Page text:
The DUBUQUE LADIES' LITERARY ASSOCIATION which was renamed the DUBUQUE WOMEN'S CLUB was founded in 1876 by Clara Aldrich COOLEY. The group's involvement in the fight for women's rights was enhanced in 1910 when May ROGERS, one of the first members of the board of the General Federation of Women Clubs, addressed the Chicago Equal Suffrage League. (17)

The history of women's suffrage in Iowa from 1894 to 1919 was one of gradual but steady progress. In 1894 women in Iowa were granted partial suffrage. They were given the right to vote on bond issues and tax increases for schools and municipalities. While another positive step, it was far from the suffragettes' goal. In 1908 the city of Des Moines threatened even this advance when it denied women the vote in these cases. Mary Jane Whitely's successful suit of the city established an important precedent. (18)

In 1916, the state legislature submitted to Iowa voters (still all men) a constitutional amendment to remove the word “male” as a requirement to vote. Areas where pro-alcohol sentiments were strong opposed it as did liquor manufacturers. The Catholic Church, which pointed to biblical passages citing the man as head of the family, also opposed it. Some churches like the Methodists, Presbyterians and Baptists were often very strong in their support of granting women the vote. (19)

On May 25, 1916, only ten days prior to the primary election, a nameless group of anti-suffragists, rumored to be German-American liquor interests from eastern Iowa, paid for a full-page advertisement to appear in many farm journals in the state. With the intent of splitting rural and urban voters, the advertisement proclaimed “To the Iowa Farmer!—Remember! Woman Suffrage Means High Taxes.”

           The History of Equal Suffrage States is the Story of Taxpayers’ Money 
           Wasted—Money Thrown Away in Hysterical Legislation, Useless Commission, 
           Uncalled for Bond Issues, Increased Election Costs—Taxes are Squandered 
           Because of a Catering of Legislative Interests to the Irresponsible 
           Elements Among Voters. (20)

Dubuque had its own branch of the Iowa Association Opposed to Woman Suffrage---the Dubuque Woman's Association Opposed to Suffrage. (21) Comparing tax rates in non-suffrage to suffrage states indicated suffrage states had a tax rate almost three times higher than non-suffrage states.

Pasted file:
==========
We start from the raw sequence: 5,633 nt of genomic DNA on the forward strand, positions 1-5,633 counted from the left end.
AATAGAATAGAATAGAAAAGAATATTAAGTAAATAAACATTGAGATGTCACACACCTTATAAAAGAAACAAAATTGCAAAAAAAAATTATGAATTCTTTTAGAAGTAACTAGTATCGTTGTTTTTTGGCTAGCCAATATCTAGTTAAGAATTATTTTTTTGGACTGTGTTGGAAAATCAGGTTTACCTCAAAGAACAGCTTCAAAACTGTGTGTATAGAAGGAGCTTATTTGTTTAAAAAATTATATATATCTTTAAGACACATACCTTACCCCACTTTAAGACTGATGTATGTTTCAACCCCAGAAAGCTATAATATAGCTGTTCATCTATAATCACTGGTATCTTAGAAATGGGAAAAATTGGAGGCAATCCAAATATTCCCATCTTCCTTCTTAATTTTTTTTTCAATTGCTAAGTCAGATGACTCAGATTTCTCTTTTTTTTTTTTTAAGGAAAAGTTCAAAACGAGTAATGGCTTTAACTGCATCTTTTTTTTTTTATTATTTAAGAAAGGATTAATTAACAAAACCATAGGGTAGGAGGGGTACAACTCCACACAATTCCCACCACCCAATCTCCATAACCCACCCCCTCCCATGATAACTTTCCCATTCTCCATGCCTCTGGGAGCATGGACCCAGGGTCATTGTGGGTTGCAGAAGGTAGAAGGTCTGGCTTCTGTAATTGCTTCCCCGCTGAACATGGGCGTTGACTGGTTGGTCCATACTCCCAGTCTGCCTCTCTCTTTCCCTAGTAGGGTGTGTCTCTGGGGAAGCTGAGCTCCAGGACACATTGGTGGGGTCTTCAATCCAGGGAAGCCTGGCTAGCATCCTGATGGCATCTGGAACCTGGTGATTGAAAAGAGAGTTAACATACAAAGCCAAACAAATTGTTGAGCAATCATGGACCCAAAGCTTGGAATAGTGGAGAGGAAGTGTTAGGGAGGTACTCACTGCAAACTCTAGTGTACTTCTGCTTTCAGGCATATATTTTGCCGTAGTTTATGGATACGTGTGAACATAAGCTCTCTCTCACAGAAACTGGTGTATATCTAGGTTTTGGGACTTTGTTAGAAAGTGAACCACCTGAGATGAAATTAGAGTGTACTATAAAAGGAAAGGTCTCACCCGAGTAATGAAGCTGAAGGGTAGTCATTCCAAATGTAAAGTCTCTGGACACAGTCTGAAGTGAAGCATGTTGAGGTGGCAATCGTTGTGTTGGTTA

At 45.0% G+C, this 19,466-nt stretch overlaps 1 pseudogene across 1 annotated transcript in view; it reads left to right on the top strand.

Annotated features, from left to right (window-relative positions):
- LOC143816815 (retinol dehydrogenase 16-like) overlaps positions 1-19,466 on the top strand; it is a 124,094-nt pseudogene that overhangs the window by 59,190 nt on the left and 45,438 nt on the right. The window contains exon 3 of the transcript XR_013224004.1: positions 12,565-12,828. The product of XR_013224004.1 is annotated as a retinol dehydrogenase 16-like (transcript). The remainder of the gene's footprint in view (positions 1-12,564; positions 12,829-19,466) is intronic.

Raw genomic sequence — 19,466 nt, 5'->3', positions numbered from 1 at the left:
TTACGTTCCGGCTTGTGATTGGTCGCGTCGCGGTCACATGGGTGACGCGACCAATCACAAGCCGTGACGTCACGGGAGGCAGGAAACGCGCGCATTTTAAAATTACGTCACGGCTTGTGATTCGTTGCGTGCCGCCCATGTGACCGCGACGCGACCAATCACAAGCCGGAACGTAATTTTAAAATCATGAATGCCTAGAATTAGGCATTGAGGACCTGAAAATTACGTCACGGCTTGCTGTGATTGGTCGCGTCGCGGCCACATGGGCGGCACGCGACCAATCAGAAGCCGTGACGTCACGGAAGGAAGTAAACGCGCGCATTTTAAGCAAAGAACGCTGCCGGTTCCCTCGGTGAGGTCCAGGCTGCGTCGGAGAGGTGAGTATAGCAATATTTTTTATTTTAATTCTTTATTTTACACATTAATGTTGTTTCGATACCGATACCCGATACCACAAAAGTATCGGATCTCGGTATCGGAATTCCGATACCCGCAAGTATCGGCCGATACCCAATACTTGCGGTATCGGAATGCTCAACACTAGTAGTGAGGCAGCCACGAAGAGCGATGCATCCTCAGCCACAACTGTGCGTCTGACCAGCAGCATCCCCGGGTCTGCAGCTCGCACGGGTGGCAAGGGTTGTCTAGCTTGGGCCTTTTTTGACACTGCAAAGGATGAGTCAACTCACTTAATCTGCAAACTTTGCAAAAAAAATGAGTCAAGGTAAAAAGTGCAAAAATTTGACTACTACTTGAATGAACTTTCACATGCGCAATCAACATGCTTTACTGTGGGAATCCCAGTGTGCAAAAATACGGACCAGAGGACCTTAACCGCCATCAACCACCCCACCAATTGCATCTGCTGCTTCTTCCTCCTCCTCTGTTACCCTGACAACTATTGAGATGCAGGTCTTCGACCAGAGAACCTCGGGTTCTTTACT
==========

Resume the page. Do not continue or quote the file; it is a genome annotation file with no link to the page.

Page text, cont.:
It is not your wife and daughter who will vote,but the women of towns 
           and cities who have easy access to the polls and axes to grind. You, 
           Mr. Farmer, must pay the bill. (22)

Dubuque also had the Men's Equal Suffrage League of Dubuque which strongly supported women's suffrage. On June 2, 1916, this organization placed the following commercial in the Dubuque Telegraph-Herald:

Image courtesy: Telegraph Herald
Image courtesy:Telegraph Herald

The Dubuque Equal Suffrage Association opposed the 'campaign methods' practiced by the anti-suffragists in Dubuque particularly the "shameful misstatements" regarding taxes, the "misquoting and garbling" of speeches and writings of prominent suffragists, and the "villifying of ideals of marriages and the home. If the suffrage controversy by broken up clubs, families, and friendships "it is plainly the anti-suffragists who are withdrawing." (23)

Counties along the Mississippi and Missouri Rivers, however, where pro-alcohol and Catholic support were strong, racked up huge majorities to narrowly defeat the measure. (24)

On April 19th, 1919, the women of Iowa were finally granted the right to vote in presidential elections. Three months later on July 2nd, 1919 Iowa ratified the 19th amendment in full, making it the tenth state to do so. Over a year later Tennessee ratified the 19th amendment on August 18th, 1920. With their acceptance of the new amendment, every eligible woman in the United states was granted the vote. (25)

In 1920 the Iowa Equal Suffrage Association reorganized as the League of Women Voters of Iowa. The goal of the Association was education of women on how to use their new political responsibility. The organization became non-partisan and is still in operation. (26)



1. "Women's Suffrage," Iowa Department of Cultural Affairs, Online: https://iowaculture.gov/history/education/educator-resources/primary-source-sets/womens-suffrage

2. "The Fight for Women's Suffrage," Iowa Pathways, Online: http://www.iptv.org/iowapathways/mypath/fight-womens-suffrage

3. Noun, Louise, Strong-Minded Women: The Emergence of the Woman-Suffrage Movement in IowaAmes: Iowa State University Press, 1969, p. 112

4. Ibid., p. 113

5. Ibid. p. 118

6. Ibid. p. 116

7. Ibid. p. 118

8. Ibid. p. 119

9. "Mary Newbury Adams," Iowa Commission on the Status of Women, http://www.women.iowa.gov/about_women/HOF/iafame-adams.html

10. Noun. 120

11. "Women's Suffrage in Iowa," https://www.arcgis.com/apps/MapSeries/index.html?appid=3c04988656ba4a71a186a32503233f42

12. Ibid.

13. Ibid.

14. Ibid.

15. "Women's Suffrage,"

16. Egge, Sara, "The Grassroots Diffusion of the Woman Suffrage Movement in Iowa: the IESA, Rural Women and the Right to Vote," Unpublished Master's Degree Thesis, Iowa State University, 2009, p. 17

17. London, Michelle, "Rabble-Rousers and Renegades," Telegraph Herald, April 28, 2020, p. 1C

18. "Women's Suffrage in Iowa".....

19. "Women's Suffrage" Iowa Department of Cultural Affairs...

20. Egge, Sara, "The Grassroots Diffusion of the Woman Suffrage Movement in Iowa: the IESA, Rural Women and the Right to Vote," Unpublished Master's Degree Thesis, Iowa State University, 2009, p. 93

21. Advertisement. Dubuque Telegraph-Herald, May 11, 1916, p. 3

22. Egge

23. "The Dubuque Equal Suffrage Association Explains," Dubuque Telegraph-Herald, November 4, 1916, p. 5

24. "Women's Suffrage,"

25. "Women's Suffrage in Iowa"...

26. Mastalio, Christine, "Women's Suffrage in Iowa," Iowa Women's Archives-University of Iowa Libraries, Iowa City, Iowa, 2010, p. 19 Online: http://sdrc.lib.uiowa.edu/exhibits/suffrage/IAWomenSuffrage.pdf